Presidents Tell DHS Secretary About Critical Role International Students and Scholars Play in the U.S.
February 06, 2017

Federal Judge in Seattle Stays Trump Travel Ban

​Six hundred college and university presidents sent a letter (113 KB PDF) Friday to Secretary of Homeland Security John F. Kelly, expressing concern about President Trump’s executive order imposing a 90-day travel ban on individuals from seven majority Muslim countries and freezing refugee admissions into the United States, including an indefinite halt on Syrian refugees.

The presidents are worried about how the order might affect international students, faculty, researchers and staff. Their letter emphasizes the importance of maintaining the United States as the destination of choice for the “world’s best and brightest students, faculty and scholars.”

“International exchange is a core value and strength of American higher education,” they wrote. “Moreover, our nation’s welcoming stance to scholars and scientists has benefited the U.S. through goodwill and a long history of scientific and technological advances that have been essential to the economic growth our country has experienced for decades. When they return home they are ambassadors for American values, democracy and the free market. Our nation can only maintain its global scientific and economic leadership position if it encourages those talented people to come here to study and work. America is the greatest magnet for talented people from around the world and it must remain so.”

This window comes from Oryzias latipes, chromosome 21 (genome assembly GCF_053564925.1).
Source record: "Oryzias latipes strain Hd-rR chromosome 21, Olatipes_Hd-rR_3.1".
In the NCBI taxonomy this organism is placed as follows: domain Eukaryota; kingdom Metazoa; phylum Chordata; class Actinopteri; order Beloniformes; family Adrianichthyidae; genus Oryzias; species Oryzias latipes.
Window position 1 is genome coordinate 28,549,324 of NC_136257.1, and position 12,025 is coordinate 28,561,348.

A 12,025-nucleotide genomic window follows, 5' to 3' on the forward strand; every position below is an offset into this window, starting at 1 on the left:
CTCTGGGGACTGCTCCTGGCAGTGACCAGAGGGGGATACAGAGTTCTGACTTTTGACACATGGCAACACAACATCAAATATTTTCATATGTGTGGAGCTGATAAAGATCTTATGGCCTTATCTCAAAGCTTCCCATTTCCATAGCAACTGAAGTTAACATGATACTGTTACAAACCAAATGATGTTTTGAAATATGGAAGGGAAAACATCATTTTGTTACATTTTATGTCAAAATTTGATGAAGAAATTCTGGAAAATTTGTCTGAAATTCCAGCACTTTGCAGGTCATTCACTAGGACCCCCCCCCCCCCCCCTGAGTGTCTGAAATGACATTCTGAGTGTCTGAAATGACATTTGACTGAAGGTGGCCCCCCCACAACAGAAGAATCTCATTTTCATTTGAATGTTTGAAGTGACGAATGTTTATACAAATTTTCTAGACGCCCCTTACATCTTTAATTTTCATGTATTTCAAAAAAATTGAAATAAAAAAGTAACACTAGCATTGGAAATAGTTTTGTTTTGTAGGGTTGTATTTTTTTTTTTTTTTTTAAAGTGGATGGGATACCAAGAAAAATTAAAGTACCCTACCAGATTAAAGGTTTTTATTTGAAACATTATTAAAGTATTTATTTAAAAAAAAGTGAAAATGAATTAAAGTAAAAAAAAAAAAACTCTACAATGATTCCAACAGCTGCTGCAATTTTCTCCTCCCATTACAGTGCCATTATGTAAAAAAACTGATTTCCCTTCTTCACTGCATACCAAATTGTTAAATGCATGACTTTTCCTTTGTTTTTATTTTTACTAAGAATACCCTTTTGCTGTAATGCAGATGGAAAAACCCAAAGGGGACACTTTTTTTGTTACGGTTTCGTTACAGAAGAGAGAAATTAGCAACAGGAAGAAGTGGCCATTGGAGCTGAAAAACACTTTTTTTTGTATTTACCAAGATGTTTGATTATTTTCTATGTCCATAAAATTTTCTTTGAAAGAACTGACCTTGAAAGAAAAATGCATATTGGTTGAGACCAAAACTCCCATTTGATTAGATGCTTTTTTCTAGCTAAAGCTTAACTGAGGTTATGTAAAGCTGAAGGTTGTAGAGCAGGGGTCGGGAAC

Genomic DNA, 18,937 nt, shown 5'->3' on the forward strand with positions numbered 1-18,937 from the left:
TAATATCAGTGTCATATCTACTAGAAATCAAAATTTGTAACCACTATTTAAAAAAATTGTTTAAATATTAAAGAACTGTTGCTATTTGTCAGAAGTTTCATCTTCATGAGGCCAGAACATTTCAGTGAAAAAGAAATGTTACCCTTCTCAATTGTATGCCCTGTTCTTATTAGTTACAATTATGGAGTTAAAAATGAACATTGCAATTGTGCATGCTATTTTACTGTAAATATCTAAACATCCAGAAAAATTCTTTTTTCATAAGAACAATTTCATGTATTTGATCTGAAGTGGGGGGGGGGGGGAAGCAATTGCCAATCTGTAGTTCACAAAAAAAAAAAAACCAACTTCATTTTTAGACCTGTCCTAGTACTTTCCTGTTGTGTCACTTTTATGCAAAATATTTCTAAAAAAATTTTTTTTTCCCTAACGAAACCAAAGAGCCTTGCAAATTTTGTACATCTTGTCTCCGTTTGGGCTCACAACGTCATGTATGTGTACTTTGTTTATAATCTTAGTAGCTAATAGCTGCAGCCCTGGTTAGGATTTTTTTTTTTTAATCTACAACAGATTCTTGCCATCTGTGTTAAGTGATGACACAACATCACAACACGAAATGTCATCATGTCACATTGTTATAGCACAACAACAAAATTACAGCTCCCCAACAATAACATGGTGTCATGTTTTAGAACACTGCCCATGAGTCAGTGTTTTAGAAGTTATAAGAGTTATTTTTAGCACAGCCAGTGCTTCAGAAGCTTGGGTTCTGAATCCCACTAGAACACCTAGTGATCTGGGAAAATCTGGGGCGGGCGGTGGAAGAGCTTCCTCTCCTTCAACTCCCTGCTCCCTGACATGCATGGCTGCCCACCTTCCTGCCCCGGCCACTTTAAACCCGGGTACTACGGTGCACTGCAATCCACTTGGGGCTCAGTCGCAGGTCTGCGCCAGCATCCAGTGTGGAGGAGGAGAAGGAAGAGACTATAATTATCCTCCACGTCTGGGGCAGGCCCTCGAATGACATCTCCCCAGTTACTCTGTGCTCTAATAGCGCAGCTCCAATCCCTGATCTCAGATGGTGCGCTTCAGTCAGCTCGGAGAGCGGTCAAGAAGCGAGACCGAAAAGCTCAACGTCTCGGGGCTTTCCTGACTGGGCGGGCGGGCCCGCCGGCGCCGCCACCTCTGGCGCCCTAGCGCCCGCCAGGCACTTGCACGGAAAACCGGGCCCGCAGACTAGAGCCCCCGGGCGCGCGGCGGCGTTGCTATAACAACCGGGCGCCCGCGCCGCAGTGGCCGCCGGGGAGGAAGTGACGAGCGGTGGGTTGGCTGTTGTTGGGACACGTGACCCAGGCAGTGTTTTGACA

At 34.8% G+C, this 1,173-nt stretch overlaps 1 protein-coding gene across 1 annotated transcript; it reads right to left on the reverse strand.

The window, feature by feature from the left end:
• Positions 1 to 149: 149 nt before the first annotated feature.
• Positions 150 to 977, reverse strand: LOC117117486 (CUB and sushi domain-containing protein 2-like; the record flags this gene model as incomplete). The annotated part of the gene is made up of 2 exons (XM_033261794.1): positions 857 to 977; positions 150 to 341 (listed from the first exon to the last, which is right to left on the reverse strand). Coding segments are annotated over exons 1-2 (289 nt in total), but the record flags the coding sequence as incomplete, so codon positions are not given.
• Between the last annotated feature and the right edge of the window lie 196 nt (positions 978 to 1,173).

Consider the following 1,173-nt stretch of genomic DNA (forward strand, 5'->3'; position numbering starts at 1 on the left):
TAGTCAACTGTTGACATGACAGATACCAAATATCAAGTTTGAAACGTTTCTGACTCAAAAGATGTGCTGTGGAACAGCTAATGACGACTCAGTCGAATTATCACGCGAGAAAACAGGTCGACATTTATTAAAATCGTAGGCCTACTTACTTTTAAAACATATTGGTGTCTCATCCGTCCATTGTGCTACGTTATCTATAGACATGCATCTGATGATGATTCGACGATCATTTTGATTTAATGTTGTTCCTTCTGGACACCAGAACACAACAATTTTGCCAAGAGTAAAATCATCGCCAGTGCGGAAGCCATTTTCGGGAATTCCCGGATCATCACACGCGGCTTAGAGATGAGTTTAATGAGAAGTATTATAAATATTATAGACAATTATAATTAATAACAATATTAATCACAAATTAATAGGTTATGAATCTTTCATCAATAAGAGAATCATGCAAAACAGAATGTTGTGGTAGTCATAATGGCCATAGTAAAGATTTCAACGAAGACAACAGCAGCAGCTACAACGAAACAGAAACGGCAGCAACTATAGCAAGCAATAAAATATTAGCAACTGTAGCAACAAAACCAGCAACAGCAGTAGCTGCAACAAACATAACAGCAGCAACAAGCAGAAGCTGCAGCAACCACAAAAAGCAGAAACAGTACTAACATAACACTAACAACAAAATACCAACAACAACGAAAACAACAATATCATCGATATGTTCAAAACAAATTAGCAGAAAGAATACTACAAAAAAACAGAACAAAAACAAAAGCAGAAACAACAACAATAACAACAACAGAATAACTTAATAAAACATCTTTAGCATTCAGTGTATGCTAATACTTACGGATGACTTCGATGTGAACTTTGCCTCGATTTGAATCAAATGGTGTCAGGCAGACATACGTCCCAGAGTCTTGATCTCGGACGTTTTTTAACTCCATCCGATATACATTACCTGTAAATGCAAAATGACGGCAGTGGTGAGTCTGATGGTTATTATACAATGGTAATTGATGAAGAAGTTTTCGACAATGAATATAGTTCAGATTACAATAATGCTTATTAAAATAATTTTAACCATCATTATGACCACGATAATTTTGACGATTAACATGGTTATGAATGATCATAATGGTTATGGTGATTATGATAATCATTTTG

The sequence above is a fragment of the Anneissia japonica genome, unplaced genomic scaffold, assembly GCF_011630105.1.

The letter joins a wide range of critiques of the travel ban, including one from ACE and 50 other higher education groups sent on Jan. 31 (82 KB PDF).

On Friday night, a federal judge in Seattle ordered a nationwide stay on Trump’s Jan. 27 executive order banning travelers. Unlike the judicial orders already in place, the order from Judge James Robart requires that the travel restrictions be stayed immediately. Federal officers are now barred from enforcing the parts of the ban that target immigrants and refugees from those seven countries and that grant exemptions to refugees on the basis of their religion.

Robart’s order comes in response to a suit filed Jan. 30 by the state of Washington and joined by Minnesota, the first lawsuit to request that the entire executive order be halted until a federal judge can determine its constitutionality. (See The Chronicle of Higher Education on the role Washington public higher education institutions played in the suit.)

As Inside Higher Ed reported this morning, the ruling includes explicit references to the damage to public universities caused by the order. "The executive order adversely affects the states' residents in areas of employment, education, business, family relations and freedom to travel …. In addition, the states themselves are harmed by virtue of the damage that implementation of the executive order has inflicted upon the operations and missions of their public universities and other institutions of higher learning, as well as injury to the states' operations, tax bases and public funds."

The Trump administration immediately appealed the ruling, but the U.S. Court of Appeals for the Ninth Circuit on Saturday denied the government's request for an immediate stay of the restraining order pending full consideration of its emergency motion.